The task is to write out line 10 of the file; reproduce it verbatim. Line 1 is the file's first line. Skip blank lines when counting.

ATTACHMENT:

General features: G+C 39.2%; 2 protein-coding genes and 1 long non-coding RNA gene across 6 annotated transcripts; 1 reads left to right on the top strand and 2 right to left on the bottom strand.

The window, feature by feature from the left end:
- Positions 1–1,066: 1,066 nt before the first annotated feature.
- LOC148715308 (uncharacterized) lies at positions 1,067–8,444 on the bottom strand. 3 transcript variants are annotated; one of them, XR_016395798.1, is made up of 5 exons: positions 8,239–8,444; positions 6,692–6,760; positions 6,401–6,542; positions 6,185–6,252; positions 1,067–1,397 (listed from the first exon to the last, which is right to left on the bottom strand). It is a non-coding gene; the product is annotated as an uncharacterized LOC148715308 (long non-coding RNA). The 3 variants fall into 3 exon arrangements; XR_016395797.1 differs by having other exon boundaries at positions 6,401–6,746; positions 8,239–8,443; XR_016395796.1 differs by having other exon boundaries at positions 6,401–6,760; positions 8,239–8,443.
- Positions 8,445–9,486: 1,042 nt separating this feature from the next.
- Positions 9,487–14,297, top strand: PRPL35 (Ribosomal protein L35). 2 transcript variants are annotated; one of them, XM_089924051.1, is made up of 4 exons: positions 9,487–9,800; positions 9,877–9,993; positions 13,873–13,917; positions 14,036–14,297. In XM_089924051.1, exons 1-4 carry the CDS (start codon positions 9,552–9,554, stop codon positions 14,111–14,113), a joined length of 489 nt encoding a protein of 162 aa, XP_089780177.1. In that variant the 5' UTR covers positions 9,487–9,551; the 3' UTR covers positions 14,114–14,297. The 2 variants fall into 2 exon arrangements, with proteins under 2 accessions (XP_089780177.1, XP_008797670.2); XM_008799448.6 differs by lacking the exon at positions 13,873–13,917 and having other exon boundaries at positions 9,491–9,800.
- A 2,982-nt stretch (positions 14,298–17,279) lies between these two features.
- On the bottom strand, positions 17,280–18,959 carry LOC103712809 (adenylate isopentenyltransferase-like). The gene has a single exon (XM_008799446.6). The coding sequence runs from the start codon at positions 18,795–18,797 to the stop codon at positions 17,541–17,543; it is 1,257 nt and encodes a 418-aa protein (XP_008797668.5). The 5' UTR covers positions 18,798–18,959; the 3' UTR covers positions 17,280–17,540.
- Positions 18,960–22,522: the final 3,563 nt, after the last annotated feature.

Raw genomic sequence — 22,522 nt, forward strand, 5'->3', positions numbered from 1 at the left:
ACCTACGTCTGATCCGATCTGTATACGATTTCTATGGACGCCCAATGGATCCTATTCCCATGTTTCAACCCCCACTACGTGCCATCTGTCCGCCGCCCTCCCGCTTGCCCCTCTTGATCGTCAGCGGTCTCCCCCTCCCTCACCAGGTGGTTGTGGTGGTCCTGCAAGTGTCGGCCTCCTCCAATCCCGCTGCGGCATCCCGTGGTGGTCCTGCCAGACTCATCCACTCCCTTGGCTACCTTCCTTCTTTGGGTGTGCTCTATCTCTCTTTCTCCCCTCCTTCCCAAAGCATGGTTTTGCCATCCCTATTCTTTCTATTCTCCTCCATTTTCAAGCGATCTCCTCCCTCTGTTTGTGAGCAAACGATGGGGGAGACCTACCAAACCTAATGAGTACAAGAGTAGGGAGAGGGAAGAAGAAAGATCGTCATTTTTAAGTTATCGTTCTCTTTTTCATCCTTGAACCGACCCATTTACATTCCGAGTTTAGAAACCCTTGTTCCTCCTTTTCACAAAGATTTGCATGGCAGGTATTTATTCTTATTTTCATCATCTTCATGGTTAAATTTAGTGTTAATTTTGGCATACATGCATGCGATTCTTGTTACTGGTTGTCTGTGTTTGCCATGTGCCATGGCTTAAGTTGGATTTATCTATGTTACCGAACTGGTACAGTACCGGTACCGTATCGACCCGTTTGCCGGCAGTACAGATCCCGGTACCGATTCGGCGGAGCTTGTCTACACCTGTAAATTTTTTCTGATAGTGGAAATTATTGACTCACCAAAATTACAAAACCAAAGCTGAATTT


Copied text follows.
Raw genomic sequence — 22,522 nt, forward strand, 5'->3', positions numbered from 1 at the left: